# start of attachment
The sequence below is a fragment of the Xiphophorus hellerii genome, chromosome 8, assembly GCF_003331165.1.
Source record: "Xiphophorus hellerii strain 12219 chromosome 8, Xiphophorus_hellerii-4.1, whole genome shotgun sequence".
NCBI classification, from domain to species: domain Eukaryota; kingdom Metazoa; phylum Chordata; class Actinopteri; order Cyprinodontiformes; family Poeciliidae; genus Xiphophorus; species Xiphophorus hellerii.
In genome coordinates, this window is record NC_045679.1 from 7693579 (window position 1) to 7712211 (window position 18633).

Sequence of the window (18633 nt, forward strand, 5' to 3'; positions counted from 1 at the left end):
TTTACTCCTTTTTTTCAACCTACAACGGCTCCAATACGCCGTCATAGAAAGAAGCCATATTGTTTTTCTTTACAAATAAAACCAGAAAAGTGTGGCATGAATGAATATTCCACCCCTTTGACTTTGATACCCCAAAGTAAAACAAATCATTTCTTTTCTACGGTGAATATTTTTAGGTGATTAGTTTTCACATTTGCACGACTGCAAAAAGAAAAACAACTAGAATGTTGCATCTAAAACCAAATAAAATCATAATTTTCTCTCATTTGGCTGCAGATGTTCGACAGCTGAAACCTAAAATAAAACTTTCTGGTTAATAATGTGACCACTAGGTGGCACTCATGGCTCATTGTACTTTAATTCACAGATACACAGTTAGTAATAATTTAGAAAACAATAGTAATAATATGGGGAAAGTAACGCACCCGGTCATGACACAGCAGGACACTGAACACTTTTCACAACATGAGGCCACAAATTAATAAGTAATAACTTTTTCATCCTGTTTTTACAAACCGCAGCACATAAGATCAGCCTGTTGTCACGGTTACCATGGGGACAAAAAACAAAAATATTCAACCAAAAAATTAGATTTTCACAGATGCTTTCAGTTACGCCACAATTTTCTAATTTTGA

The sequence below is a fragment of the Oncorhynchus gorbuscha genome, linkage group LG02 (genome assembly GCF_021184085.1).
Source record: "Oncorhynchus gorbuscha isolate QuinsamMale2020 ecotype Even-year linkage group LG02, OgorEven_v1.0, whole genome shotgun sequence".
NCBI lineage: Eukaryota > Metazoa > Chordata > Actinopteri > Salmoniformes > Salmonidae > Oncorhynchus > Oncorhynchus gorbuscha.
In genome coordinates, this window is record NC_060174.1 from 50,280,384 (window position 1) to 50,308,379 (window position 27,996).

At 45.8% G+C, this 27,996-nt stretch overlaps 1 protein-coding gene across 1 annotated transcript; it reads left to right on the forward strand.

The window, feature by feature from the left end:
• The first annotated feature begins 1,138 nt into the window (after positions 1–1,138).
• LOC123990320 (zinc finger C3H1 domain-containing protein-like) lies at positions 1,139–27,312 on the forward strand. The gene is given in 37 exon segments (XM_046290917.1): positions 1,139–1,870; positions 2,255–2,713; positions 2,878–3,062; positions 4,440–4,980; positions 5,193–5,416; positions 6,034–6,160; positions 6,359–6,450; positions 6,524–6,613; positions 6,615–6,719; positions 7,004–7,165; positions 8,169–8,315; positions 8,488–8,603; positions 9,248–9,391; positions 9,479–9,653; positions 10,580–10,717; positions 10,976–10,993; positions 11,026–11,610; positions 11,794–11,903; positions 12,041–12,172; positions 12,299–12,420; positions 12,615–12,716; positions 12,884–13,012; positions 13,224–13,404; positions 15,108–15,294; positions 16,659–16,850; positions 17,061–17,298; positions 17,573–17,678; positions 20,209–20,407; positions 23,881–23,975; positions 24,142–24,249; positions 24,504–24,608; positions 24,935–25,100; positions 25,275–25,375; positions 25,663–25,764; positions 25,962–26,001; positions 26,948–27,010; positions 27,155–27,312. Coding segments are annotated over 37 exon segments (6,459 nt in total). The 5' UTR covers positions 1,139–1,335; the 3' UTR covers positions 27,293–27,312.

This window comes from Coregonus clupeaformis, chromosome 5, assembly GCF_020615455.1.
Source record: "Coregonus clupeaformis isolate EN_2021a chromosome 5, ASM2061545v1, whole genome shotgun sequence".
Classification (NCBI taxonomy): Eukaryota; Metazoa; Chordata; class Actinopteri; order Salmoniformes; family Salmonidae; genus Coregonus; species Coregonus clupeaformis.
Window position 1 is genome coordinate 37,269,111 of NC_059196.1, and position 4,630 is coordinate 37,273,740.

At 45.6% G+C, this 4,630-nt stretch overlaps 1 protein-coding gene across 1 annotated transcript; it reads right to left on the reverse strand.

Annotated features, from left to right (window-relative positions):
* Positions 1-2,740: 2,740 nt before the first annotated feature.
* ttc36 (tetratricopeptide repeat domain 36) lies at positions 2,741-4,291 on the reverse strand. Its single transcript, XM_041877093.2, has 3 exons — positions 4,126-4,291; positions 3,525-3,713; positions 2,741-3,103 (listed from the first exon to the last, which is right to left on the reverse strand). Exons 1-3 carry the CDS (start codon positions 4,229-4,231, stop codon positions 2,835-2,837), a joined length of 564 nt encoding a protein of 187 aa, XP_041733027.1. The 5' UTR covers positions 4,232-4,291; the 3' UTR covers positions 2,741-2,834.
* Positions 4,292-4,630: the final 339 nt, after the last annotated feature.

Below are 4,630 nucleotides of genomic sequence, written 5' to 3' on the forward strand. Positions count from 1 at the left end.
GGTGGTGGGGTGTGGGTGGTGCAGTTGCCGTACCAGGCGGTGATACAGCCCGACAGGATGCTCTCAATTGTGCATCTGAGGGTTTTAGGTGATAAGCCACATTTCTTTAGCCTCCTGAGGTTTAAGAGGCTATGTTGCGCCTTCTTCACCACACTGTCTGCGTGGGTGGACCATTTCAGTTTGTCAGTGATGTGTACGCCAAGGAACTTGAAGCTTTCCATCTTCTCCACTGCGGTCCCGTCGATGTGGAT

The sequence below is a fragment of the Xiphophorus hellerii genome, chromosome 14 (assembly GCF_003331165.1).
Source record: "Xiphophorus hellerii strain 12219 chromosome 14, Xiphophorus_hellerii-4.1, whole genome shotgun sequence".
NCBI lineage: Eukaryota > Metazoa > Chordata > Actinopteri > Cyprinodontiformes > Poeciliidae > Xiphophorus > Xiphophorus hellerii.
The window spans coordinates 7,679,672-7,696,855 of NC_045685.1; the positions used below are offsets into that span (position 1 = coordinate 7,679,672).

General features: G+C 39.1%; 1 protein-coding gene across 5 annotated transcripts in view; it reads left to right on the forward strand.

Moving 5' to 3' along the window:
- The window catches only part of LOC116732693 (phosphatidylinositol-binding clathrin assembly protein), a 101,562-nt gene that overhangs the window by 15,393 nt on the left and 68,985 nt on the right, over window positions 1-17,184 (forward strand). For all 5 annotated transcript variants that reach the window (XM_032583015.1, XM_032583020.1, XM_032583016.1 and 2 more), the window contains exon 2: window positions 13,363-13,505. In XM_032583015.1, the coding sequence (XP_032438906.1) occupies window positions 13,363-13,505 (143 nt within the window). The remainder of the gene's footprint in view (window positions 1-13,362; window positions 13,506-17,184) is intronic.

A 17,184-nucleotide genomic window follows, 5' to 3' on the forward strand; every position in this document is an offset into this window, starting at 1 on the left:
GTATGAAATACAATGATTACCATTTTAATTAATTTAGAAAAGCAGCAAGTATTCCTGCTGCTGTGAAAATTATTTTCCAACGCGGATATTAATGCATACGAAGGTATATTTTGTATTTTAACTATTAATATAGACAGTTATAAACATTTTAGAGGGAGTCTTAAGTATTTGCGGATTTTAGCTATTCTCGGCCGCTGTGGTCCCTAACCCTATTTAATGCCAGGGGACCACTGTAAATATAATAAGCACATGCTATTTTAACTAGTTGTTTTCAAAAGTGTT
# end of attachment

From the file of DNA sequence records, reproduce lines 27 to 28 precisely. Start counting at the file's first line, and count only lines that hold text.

Source record: "Xiphophorus hellerii strain 12219 chromosome 14, Xiphophorus_hellerii-4.1, whole genome shotgun sequence".
NCBI lineage: Eukaryota > Metazoa > Chordata > Actinopteri > Cyprinodontiformes > Poeciliidae > Xiphophorus > Xiphophorus hellerii.